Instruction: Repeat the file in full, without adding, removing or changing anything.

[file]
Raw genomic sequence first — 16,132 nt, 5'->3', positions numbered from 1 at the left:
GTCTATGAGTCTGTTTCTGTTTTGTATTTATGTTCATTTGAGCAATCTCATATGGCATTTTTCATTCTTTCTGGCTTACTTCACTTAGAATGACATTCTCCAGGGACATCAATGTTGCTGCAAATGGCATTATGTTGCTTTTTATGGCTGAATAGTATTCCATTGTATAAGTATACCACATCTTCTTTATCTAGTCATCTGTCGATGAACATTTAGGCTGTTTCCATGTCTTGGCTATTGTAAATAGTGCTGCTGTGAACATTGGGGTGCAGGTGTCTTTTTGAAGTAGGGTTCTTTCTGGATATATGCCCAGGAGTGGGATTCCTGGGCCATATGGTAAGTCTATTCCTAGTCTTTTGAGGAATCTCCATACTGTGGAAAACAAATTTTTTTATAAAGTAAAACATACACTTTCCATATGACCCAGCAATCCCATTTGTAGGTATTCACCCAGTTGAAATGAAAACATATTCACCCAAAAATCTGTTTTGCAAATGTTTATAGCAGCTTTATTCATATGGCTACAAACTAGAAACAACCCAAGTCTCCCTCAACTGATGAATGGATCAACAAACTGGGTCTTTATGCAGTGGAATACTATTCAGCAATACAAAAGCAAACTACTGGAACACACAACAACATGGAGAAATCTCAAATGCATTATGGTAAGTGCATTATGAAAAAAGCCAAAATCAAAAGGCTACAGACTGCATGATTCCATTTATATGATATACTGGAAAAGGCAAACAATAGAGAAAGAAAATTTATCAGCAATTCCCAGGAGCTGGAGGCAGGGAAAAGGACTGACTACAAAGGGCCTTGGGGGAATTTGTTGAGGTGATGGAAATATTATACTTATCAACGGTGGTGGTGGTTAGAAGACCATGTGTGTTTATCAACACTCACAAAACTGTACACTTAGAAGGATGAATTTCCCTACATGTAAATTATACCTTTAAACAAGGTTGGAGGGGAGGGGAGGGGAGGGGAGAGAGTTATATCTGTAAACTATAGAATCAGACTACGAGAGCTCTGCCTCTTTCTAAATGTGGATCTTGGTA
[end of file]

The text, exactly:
Raw genomic sequence first — 16,132 nt, 5'->3', positions numbered from 1 at the left:
GTCTATGAGTCTGTTTCTGTTTTGTATTTATGTTCATTTGAGCAATCTCATATGGCATTTTTCATTCTTTCTGGCTTACTTCACTTAGAATGACATTCTCCAGGGACATCAATGTTGCTGCAAATGGCATTATGTTGCTTTTTATGGCTGAATAGTATTCCATTGTATAAGTATACCACATCTTCTTTATCTAGTCATCTGTCGATGAACATTTAGGCTGTTTCCATGTCTTGGCTATTGTAAATAGTGCTGCTGTGAACATTGGGGTGCAGGTGTCTTTTTGAAGTAGGGTTCTTTCTGGATATATGCCCAGGAGTGGGATTCCTGGGCCATATGGTAAGTCTATTCCTAGTCTTTTGAGGAATCTCCATACTGTGGAAAACAAATTTTTTTATAAAGTAAAACATACACTTTCCATATGACCCAGCAATCCCATTTGTAGGTATTCACCCAGTTGAAATGAAAACATATTCACCCAAAAATCTGTTTTGCAAATGTTTATAGCAGCTTTATTCATATGGCTACAAACTAGAAACAACCCAAGTCTCCCTCAACTGATGAATGGATCAACAAACTGGGTCTTTATGCAGTGGAATACTATTCAGCAATACAAAAGCAAACTACTGGAACACACAACAACATGGAGAAATCTCAAATGCATTATGGTAAGTGCATTATGAAAAAAGCCAAAATCAAAAGGCTACAGACTGCATGATTCCATTTATATGATATACTGGAAAAGGCAAACAATAGAGAAAGAAAATTTATCAGCAATTCCCAGGAGCTGGAGGCAGGGAAAAGGACTGACTACAAAGGGCCTTGGGGGAATTTGTTGAGGTGATGGAAATATTATACTTATCAACGGTGGTGGTGGTTAGAAGACCATGTGTGTTTATCAACACTCACAAAACTGTACACTTAGAAGGATGAATTTCCCTACATGTAAATTATACCTTTAAACAAGGTTGGAGGGGAGGGGAGGGGAGGGGAGAGAGTTATATCTGTAAACTATAGAATCAGACTACGAGAGCTCTGCCTCTTTCTAAATGTGGATCTTGGTA